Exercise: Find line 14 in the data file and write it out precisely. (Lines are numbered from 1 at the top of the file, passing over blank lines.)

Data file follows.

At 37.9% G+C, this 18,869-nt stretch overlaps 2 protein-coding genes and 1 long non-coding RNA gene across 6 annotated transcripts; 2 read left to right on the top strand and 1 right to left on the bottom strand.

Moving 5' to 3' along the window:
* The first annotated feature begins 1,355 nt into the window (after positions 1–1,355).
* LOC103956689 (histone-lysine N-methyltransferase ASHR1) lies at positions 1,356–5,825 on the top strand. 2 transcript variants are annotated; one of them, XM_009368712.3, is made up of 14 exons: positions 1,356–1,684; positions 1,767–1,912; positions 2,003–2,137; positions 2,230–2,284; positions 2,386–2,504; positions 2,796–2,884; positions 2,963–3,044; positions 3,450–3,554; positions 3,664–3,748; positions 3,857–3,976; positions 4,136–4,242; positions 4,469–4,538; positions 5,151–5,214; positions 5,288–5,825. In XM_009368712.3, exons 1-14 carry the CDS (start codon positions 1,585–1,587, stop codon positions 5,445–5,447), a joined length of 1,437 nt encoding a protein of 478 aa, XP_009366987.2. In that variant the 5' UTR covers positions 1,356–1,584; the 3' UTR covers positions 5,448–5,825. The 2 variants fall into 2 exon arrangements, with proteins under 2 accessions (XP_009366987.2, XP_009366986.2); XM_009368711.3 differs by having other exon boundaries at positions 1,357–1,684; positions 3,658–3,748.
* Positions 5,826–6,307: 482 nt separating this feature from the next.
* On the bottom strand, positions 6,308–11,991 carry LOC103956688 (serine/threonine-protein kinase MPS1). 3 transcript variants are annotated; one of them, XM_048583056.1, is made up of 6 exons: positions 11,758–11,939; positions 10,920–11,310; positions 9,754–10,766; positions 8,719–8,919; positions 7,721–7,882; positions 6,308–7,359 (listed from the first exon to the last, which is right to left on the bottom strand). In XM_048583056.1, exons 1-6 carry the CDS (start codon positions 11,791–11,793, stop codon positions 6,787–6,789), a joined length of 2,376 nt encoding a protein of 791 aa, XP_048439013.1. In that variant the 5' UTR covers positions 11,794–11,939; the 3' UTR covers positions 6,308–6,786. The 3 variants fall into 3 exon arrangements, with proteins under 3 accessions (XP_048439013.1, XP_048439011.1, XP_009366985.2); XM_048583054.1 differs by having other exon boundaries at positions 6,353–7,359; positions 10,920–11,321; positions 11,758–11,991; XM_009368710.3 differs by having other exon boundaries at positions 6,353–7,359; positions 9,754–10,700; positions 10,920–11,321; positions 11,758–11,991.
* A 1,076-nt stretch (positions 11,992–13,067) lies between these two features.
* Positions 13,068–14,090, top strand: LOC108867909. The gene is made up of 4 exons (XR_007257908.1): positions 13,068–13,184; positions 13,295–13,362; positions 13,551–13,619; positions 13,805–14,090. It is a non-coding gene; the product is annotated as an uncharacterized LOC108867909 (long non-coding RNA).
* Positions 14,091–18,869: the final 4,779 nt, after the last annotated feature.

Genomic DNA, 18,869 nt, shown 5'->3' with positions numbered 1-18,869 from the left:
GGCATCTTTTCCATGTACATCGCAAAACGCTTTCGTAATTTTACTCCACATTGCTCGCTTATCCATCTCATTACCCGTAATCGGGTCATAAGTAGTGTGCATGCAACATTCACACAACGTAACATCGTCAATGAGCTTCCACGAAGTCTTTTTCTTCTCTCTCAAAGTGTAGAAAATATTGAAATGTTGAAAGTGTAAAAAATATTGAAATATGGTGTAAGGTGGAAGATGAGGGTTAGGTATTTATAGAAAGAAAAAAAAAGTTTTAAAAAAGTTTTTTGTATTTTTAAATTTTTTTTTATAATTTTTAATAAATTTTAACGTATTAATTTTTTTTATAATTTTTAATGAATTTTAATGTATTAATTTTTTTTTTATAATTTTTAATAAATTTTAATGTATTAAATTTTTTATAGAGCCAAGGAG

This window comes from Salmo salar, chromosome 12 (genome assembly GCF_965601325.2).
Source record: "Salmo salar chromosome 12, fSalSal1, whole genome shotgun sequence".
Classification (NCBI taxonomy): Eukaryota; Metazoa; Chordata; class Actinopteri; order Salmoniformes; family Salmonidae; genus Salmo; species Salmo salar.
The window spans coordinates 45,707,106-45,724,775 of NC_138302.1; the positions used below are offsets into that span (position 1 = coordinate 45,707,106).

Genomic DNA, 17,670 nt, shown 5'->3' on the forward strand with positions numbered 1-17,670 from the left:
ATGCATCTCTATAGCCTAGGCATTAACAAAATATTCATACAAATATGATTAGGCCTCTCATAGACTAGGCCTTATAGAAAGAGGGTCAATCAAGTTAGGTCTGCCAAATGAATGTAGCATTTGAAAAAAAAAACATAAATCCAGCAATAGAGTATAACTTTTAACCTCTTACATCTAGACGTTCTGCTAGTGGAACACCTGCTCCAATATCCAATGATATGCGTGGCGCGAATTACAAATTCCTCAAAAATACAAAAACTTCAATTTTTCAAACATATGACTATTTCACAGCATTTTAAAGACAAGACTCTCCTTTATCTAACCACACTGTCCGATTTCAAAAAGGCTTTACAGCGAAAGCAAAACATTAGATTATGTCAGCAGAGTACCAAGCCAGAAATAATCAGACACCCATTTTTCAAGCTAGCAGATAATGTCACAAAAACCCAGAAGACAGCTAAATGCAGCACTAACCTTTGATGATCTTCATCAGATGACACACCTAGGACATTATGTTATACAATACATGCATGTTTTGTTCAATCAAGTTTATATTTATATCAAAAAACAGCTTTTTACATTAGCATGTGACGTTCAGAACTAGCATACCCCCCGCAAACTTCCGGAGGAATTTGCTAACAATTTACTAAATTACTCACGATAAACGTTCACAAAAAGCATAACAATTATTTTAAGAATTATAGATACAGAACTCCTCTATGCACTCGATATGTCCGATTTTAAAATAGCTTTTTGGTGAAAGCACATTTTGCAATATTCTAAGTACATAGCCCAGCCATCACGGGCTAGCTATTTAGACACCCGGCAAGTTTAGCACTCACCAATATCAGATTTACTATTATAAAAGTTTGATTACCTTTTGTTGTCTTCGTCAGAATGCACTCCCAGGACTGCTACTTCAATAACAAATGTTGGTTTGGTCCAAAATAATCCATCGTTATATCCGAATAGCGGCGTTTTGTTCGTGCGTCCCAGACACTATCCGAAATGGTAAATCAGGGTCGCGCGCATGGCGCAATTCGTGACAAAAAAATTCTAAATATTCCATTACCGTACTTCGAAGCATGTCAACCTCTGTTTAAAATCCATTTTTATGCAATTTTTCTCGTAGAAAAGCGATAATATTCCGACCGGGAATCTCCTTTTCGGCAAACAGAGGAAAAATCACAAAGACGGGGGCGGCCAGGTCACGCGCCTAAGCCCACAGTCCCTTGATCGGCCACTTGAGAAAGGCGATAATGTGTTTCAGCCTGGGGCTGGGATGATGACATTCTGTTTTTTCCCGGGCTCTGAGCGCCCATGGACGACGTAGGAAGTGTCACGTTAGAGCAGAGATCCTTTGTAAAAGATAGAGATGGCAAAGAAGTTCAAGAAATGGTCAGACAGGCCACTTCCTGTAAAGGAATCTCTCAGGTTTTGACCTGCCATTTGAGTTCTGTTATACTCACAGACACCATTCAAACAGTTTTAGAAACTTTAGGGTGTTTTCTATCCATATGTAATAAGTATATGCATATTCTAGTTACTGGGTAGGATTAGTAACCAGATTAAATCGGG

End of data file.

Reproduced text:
Classification (NCBI taxonomy): Eukaryota; Metazoa; Chordata; class Actinopteri; order Salmoniformes; family Salmonidae; genus Salmo; species Salmo salar.